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The responsibility of design » Ian Douglas | Digital design

The responsibility of design

left_alignedimgThe information age represents a quantum leap in the direction of dromological power, as Paul Virilio terms it. Speed, acceleration, telepresence, the collapse of distance: these are the building blocks of an interconnected world based on data. While it could appear that this movement towards an integrated world is a function of anonymous advances in efficiency, as Virilio reveals, there is a wider field, which he terms the taking over of history by military intelligence. The timespan of this “take over” is not the 20th century or the opening decades of the third millennium, but rather the entire horizon of the modern State, passing back to the waning of the Middle Ages and the birth of the Renaissance. Michel Foucault charted the physical and epistemic consequences of the evolution of modern systems of power, including the barracks, and the place of this evolution vis-a-vis the question of live populations. In short, there is a political history to what appears as natural around us.

Throughout the span of this history, two directions emerged as countervailing forces to the unification of the local, national and now global social field: delinquency and art. At times the two have been linked, though we now live in a troubling time where delinquency has been assimilated by the dominant system (resistance to power, rather than submission to power, being for sure the more prevalent meta narrative; indeed, power itself is constantly problematised). Pure delinquency has much in common with incompetence, if we can use that word without making a moral judgement. Almost genetic, there is a structural clash with the system, or any system. An autonomous, likely unexamined will makes for the pure delinquent assimilation impossible, even where it may be desired in the ethical abstract. In short, the delinquent stands as a figure that cannot be broken down by the State. It is to this figure that the range of disciplinary institutions (school, prison, asylum) responds. And indeed, over a long enough timeline, this natural level of freedom is erased from the genetic pool of the population, and supplanted by a poor shadow: the sovereign individual.

“Naturally paired with efficiency, can design also be art?”

left_alignedimgOn a distant pole, art has historically represented the other means of escape. Mostly, though defence of common human animal life has been prevalent (Bosch, Bruegel, Aertsen), the larger part of art seeks elevation beyond what is strategic and technical, and into the ephemeral or the abstract. Leonardo’s world-famous Mona Lisa can be understood as an early example. It is the enigma of her expression that makes the painting renowned. Mysterious and oblique, the broad stream of art that follows in Leonardo’s wake, through landscape to Goya, to Klee and Picasso, is suggestive of the eternal layers of human experience, still present amid the military unification of the world. So two streams: the delinquent as the being of instinct, and the artist as the expression of so many infinities. These constitute two poles of social struggle that extend across modern history, amid the relentless, everyday extension of military and strategic knowledge, and what this really represents when seen on a wide enough horizon for the history of human life.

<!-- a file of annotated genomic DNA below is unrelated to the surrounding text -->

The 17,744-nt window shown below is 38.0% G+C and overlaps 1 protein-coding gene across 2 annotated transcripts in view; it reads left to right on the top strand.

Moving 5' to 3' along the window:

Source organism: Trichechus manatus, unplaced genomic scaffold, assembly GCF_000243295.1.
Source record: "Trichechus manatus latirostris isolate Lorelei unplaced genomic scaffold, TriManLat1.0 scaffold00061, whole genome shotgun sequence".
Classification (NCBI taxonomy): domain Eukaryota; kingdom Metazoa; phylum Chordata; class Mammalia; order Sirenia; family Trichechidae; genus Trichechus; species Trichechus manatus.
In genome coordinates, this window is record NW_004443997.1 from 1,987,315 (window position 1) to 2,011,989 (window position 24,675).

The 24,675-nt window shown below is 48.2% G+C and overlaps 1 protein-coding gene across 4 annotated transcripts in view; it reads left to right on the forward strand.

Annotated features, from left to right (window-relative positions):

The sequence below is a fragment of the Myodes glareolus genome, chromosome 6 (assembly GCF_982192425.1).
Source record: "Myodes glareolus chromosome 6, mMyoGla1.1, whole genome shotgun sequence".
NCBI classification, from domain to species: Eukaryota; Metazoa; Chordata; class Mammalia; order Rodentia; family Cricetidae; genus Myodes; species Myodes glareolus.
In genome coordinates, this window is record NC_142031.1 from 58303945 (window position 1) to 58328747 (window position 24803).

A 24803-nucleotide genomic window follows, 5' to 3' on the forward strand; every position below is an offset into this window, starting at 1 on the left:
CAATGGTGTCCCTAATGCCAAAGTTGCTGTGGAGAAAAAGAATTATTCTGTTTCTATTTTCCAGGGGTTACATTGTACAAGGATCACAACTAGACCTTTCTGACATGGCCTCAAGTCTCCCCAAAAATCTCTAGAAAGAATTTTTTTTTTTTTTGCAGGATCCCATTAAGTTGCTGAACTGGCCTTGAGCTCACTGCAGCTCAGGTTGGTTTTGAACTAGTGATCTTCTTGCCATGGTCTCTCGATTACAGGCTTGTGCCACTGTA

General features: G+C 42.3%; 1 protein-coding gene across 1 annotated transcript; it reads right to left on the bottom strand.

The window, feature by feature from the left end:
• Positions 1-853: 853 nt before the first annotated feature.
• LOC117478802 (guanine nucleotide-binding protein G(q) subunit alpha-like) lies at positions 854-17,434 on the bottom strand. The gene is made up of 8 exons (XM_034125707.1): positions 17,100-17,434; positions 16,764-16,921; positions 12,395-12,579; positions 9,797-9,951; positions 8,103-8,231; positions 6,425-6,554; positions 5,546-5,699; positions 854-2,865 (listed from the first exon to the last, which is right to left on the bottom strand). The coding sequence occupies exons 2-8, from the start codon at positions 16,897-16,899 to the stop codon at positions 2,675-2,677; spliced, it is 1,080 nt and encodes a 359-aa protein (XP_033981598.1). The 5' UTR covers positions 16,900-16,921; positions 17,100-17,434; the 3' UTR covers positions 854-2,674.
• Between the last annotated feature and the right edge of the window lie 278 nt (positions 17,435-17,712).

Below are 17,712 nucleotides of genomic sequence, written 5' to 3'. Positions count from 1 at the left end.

Where does design fit in this picture? Naturally paired with efficiency, can design also be art? Routinely deployed as a weapon in an open market, can design also be dangerous, in the sense of expressing and sustaining that which escapes, which is to say instinct. While we reflect on these questions, and try find our way collectively and individually amid the pressures of the debt system and private property, the saturation of the social field by military knowledge continues, whether through the Internet as a quantum leap in global surveillance, or the rebel as an icon of modern individuality. Always and ultimately linked to “things,” is it possible for design to also retain a link to “non-things,” and perhaps what preceded the advance of things?

Art requires no justification, and its goal is more simple. To elevate or shock or disturb, or to express, in the way of witnessing. But design is more operative, and in many ways is more present. It extends beyond the symbols and images we see in print and online, to the everyday objects in our homes, and what we wear in the street. What would historically and socially aware design do, and all the more in a world accelerating to telepresent unity? There are no immediate answers. But it is beholden upon designers to formulate and consider such questions, if their field of endeavour is to have its own history, and to be conscious of itself in the wider field in which it exists, between the State and the market, and the delinquent and art.

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14 November 2013
Ian Douglas

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